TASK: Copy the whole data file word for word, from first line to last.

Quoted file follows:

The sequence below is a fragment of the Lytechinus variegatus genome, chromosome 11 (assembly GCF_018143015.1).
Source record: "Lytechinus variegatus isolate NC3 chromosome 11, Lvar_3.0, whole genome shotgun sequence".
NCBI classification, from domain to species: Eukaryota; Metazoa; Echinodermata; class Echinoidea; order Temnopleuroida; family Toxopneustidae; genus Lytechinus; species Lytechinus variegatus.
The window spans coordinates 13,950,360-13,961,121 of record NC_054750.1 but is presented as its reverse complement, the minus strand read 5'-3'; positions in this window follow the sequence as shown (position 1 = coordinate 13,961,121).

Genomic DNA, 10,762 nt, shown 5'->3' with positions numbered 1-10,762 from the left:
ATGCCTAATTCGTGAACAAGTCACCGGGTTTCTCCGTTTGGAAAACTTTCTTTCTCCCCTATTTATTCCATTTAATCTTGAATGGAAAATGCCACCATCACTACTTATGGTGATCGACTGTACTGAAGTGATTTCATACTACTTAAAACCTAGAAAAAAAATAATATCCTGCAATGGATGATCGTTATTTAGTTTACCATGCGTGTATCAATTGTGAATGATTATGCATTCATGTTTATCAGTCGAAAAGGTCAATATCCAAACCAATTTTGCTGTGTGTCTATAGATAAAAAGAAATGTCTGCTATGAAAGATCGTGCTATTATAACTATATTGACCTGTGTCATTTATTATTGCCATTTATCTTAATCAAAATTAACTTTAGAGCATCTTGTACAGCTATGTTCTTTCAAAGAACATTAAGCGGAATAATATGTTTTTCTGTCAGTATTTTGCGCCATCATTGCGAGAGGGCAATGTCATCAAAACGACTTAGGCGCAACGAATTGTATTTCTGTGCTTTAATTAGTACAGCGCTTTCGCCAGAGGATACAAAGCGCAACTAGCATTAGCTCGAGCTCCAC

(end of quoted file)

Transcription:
The sequence below is a fragment of the Lytechinus variegatus genome, chromosome 11 (assembly GCF_018143015.1).
Source record: "Lytechinus variegatus isolate NC3 chromosome 11, Lvar_3.0, whole genome shotgun sequence".
NCBI classification, from domain to species: Eukaryota; Metazoa; Echinodermata; class Echinoidea; order Temnopleuroida; family Toxopneustidae; genus Lytechinus; species Lytechinus variegatus.
The window spans coordinates 13,950,360-13,961,121 of record NC_054750.1 but is presented as its reverse complement, the minus strand read 5'-3'; positions in this window follow the sequence as shown (position 1 = coordinate 13,961,121).

Genomic DNA, 10,762 nt, shown 5'->3' with positions numbered 1-10,762 from the left:
ATGCCTAATTCGTGAACAAGTCACCGGGTTTCTCCGTTTGGAAAACTTTCTTTCTCCCCTATTTATTCCATTTAATCTTGAATGGAAAATGCCACCATCACTACTTATGGTGATCGACTGTACTGAAGTGATTTCATACTACTTAAAACCTAGAAAAAAAATAATATCCTGCAATGGATGATCGTTATTTAGTTTACCATGCGTGTATCAATTGTGAATGATTATGCATTCATGTTTATCAGTCGAAAAGGTCAATATCCAAACCAATTTTGCTGTGTGTCTATAGATAAAAAGAAATGTCTGCTATGAAAGATCGTGCTATTATAACTATATTGACCTGTGTCATTTATTATTGCCATTTATCTTAATCAAAATTAACTTTAGAGCATCTTGTACAGCTATGTTCTTTCAAAGAACATTAAGCGGAATAATATGTTTTTCTGTCAGTATTTTGCGCCATCATTGCGAGAGGGCAATGTCATCAAAACGACTTAGGCGCAACGAATTGTATTTCTGTGCTTTAATTAGTACAGCGCTTTCGCCAGAGGATACAAAGCGCAACTAGCATTAGCTCGAGCTCCAC